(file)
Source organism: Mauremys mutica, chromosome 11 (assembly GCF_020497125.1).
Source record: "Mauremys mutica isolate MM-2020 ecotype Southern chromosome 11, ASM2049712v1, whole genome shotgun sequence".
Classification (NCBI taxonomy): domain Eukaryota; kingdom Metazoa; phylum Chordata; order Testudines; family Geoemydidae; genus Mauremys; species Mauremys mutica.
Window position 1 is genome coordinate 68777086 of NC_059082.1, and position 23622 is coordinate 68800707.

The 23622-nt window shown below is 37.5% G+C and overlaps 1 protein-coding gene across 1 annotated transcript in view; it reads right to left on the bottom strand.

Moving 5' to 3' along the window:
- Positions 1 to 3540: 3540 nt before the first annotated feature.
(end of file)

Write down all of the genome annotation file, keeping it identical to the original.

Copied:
Source organism: Mauremys mutica, chromosome 11 (assembly GCF_020497125.1).
Source record: "Mauremys mutica isolate MM-2020 ecotype Southern chromosome 11, ASM2049712v1, whole genome shotgun sequence".
Classification (NCBI taxonomy): domain Eukaryota; kingdom Metazoa; phylum Chordata; order Testudines; family Geoemydidae; genus Mauremys; species Mauremys mutica.
Window position 1 is genome coordinate 68777086 of NC_059082.1, and position 23622 is coordinate 68800707.

The 23622-nt window shown below is 37.5% G+C and overlaps 1 protein-coding gene across 1 annotated transcript in view; it reads right to left on the bottom strand.

Moving 5' to 3' along the window:
- Positions 1 to 3540: 3540 nt before the first annotated feature.